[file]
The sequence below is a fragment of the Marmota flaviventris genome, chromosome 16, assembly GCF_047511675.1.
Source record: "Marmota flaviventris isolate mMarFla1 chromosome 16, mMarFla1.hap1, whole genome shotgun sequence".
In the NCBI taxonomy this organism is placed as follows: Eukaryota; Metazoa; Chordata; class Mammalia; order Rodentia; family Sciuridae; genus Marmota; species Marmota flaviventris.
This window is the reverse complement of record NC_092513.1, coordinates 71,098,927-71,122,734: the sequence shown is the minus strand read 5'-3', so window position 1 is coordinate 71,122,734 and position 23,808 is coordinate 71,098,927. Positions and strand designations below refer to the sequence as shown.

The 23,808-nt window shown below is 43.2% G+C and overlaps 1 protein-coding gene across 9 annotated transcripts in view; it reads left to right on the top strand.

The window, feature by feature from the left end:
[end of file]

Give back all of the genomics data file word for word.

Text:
The sequence below is a fragment of the Marmota flaviventris genome, chromosome 16, assembly GCF_047511675.1.
Source record: "Marmota flaviventris isolate mMarFla1 chromosome 16, mMarFla1.hap1, whole genome shotgun sequence".
In the NCBI taxonomy this organism is placed as follows: Eukaryota; Metazoa; Chordata; class Mammalia; order Rodentia; family Sciuridae; genus Marmota; species Marmota flaviventris.
This window is the reverse complement of record NC_092513.1, coordinates 71,098,927-71,122,734: the sequence shown is the minus strand read 5'-3', so window position 1 is coordinate 71,122,734 and position 23,808 is coordinate 71,098,927. Positions and strand designations below refer to the sequence as shown.

The 23,808-nt window shown below is 43.2% G+C and overlaps 1 protein-coding gene across 9 annotated transcripts in view; it reads left to right on the top strand.

The window, feature by feature from the left end: